Tag Archives: Scotland
the cup that cheers

the cup that cheers

    The phrase the cup that cheers but not inebriates and its variants refer to tea as a drink which invigorates a person without causing drunkenness. It is from The Winter Evening, the fourth book of The Task. A Poem, in six Books (1785), by the English poet and letter-writer William Cowper (1731-1800): Now […]

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Teddy boy

Teddy boy

  Grown-up Teddy boys SHOWADDYWADDY, who put fifties rock ’n’ roll and that era’s Teddy Boy look into the seventies pop scene are back on vinyl – and on compact disc too – with a new single, Why, on Tiger Records, and a compilation hits album and cassette, The Best Steps To Heaven. It’s also […]

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to read the riot act

    The phrase to read the riot act, or Riot Act, means to strongly reprimand, especially with a view to putting a stop to unacceptable conduct. The Riot Act was an Act of Parliament passed by the British government in 1714 (and not in 1715 as indicated in the Oxford English Dictionary – 3rd […]

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auld lang syne

auld lang syne

  Old Long Syne – broadside ballad (probably 1701)     The Scots lang syne means long since, long ago. Conversely, short syne means a short time ago, recently. Especially in recalling old experiences shared with friends, auld lang syne, literally old long-ago, is used as a noun to mean the years of long ago, old times, memories […]

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you can’t make a silk purse out of a sow’s ear

you can’t make a silk purse out of a sow’s ear

    The proverb you can’t make a silk purse out of a sow’s ear means you can’t create a fine product from inferior materials. It originated in Scotland, according to its first recorded instance, in A New Dictionary of the Terms Ancient and Modern of the Canting Crew (1699), by “B. E. Gent.”: Luggs, Ears: Hence to Lug by […]

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who’s ‘she’—the cat’s mother?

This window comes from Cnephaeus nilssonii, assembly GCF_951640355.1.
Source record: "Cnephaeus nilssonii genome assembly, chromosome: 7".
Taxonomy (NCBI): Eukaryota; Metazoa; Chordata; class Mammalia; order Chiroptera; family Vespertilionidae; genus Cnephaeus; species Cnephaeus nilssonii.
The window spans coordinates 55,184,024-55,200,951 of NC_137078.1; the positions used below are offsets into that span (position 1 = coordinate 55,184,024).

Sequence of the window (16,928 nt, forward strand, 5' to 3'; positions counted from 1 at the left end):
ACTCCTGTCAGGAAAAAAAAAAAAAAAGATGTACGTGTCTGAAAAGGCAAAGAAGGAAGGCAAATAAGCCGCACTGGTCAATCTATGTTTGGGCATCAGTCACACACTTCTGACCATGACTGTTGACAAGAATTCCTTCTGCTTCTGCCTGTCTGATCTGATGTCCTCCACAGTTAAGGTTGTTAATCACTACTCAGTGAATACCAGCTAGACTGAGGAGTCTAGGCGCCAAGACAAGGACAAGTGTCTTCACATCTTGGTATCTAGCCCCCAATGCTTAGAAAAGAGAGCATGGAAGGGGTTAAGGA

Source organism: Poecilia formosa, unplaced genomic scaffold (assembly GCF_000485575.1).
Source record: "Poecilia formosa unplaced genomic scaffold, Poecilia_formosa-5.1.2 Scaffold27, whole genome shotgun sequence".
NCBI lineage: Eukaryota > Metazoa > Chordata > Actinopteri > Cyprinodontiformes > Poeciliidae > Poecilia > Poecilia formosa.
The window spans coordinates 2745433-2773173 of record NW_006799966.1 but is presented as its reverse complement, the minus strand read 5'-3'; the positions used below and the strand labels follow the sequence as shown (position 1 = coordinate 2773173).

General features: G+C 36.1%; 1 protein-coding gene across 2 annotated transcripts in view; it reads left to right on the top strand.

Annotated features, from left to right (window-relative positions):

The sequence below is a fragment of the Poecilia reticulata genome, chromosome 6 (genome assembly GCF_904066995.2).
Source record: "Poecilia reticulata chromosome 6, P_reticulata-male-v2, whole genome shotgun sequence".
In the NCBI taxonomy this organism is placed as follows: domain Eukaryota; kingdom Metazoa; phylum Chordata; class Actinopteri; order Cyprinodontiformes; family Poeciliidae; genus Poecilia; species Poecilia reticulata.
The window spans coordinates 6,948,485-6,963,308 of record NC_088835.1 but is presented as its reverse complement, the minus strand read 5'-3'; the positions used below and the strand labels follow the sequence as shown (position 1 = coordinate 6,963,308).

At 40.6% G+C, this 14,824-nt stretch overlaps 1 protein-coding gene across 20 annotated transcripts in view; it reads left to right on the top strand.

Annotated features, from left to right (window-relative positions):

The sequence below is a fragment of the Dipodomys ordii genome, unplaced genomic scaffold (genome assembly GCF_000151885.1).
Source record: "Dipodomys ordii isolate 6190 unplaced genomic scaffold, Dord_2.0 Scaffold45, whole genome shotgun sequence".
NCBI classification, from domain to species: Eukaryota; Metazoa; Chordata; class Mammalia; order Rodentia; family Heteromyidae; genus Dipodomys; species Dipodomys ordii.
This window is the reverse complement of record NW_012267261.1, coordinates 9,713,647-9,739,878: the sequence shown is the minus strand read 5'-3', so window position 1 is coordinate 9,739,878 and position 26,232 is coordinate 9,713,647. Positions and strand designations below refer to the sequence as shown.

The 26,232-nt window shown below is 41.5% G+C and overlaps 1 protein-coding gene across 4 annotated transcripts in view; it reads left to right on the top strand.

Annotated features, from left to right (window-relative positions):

who’s ‘she’—the cat’s mother?

  crossword in The Yorkshire Post and Leeds Mercury of 23rd January 1950 30 across: The cat’s mother? (3).       The phrase who’s ‘she’—the cat’s mother? and variants are said to a person, especially a child, who uses the feminine third person singular pronoun impolitely or with inadequate reference. The earliest use of […]

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admirable Crichton

admirable Crichton

  biography of, and eulogy to, James Crichton of Clunie in Heroes ex omni historia Scotica lectissimi (1603)     James Crichton of Clunie (circa 1560-1582) was a Scottish prodigy of intellectual and knightly accomplishments, and the epithet admirable became traditionally applied to him. The Scottish scholar John Johnston (circa 1565-1611) used the Latin adjective admirabilis in Heroes ex omni historia Scotica […]

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Rotten Row

Rotten Row

  the Rotten-row in Glasgow, circa 1570 image: The Glasgow Story     The street name Rotten Row occurs in many different towns. For example, The Caledonian Mercury (Edinburgh) of 10th December 1728 published the following advertisement: There is just come to Leith, a Parcel of fine Figs both in Casks and Frails [= baskets], which will be sold there at […]

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of mice and men

of mice and men

  Of Mice and Men (1937), by John Steinbeck – first edition cover designed by George Salter     The words man and mouse have been used in alliterative association in: – neither man nor mouse, to mean not a living creature, great or small, – mouse and man, or mice and men, to mean every living thing. The first known user of neither man nor […]

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cock-and-bull story

cock-and-bull story

  Democritus Junior (Robert Burton) from the frontispiece to the 1628 edition of The Anatomy of Melancholy       The phrase cock-and-bull story denotes an implausible story used as an explanation or excuse. The French expression sauter du coq à l’âne, literally to jump from the cock to the (male) ass, means to skip from one subject to […]

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